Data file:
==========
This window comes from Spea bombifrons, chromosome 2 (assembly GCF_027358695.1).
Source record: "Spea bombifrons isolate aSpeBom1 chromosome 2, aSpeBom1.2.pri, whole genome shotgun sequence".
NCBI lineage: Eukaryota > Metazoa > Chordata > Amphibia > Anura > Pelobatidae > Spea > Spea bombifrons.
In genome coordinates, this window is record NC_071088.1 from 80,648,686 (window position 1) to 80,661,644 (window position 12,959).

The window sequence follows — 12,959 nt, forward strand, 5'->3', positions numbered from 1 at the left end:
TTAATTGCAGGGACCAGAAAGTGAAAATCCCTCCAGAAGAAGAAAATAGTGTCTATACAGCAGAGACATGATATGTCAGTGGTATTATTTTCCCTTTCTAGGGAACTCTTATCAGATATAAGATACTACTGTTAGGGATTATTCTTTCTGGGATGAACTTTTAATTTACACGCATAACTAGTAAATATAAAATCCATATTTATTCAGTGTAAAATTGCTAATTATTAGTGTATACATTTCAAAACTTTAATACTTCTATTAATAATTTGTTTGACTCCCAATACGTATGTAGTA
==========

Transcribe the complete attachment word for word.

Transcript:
This window comes from Spea bombifrons, chromosome 2 (assembly GCF_027358695.1).
Source record: "Spea bombifrons isolate aSpeBom1 chromosome 2, aSpeBom1.2.pri, whole genome shotgun sequence".
NCBI lineage: Eukaryota > Metazoa > Chordata > Amphibia > Anura > Pelobatidae > Spea > Spea bombifrons.
In genome coordinates, this window is record NC_071088.1 from 80,648,686 (window position 1) to 80,661,644 (window position 12,959).

The window sequence follows — 12,959 nt, forward strand, 5'->3', positions numbered from 1 at the left end:
TTAATTGCAGGGACCAGAAAGTGAAAATCCCTCCAGAAGAAGAAAATAGTGTCTATACAGCAGAGACATGATATGTCAGTGGTATTATTTTCCCTTTCTAGGGAACTCTTATCAGATATAAGATACTACTGTTAGGGATTATTCTTTCTGGGATGAACTTTTAATTTACACGCATAACTAGTAAATATAAAATCCATATTTATTCAGTGTAAAATTGCTAATTATTAGTGTATACATTTCAAAACTTTAATACTTCTATTAATAATTTGTTTGACTCCCAATACGTATGTAGTA